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‘Their Admiration was Unbounded’

‘Their Admiration was Unbounded’

Then looking up to heaven he sighed; and he said to him, ‘Ephphatha’, that is, ‘Be opened.’ And his ears were opened, and the ligament of his tongue was loosened and he spoke clearly. And Jesus ordered them to tell no one about it, but the more he insisted, the more widely they published it. Their admiration was unbounded. ‘He has done all things well,’ they said ‘he makes the deaf hear and the dumb speak.’

In witnessing something they’d never seen before, the unbounded admiration of the crowd lends us the new and fresh insight of people encountering Jesus for the first time.  This much needed wake-up call brings us back from the brink of apathy, for we have read of cure after cure after cure in almost every chapter of St Mark so far and it is easy to switch off mentally, thinking ‘it’s just another cure’.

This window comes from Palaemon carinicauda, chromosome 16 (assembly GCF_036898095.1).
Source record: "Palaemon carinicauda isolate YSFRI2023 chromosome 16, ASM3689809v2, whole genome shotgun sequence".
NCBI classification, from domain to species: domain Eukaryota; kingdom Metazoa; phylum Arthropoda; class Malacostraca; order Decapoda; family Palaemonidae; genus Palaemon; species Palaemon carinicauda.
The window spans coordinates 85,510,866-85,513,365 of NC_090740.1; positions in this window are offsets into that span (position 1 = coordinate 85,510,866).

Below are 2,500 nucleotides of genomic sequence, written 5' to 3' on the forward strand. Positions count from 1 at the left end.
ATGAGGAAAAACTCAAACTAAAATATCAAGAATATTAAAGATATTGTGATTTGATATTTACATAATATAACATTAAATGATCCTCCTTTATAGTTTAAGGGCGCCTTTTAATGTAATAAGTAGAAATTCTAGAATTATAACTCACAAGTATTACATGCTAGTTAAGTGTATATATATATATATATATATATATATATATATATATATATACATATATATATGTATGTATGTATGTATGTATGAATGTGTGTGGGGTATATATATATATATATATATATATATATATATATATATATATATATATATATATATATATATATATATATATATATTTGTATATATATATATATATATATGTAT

Similarly, if we’re not careful, we can ‘sleepwalk’ through our days, without really seeing the fingerprints of the Creator on His creation.  There are times, of course, when we are bowled over by the beauty of a flower, sunset, landscape or baby but all too often, we block it out.  The reasons, one could argue, are practical: sometimes there just isn’t time.  I often find myself hurrying a child on from his or her appreciation of spiders’ webs, ‘funny clouds’, larger-than-average leaves or tiny snails and towards the school gate, but we would do well to recapture that childlike simplicity and rediscover unbounded admiration of the works of God.  The opportunities, as we read in psalm 18, are plentiful:

 The heavens proclaim the glory of God
And the firmament shows forth the work of his hands.
Day unto day takes up the story
And night unto night makes known the message.

All we need do is take time to look.




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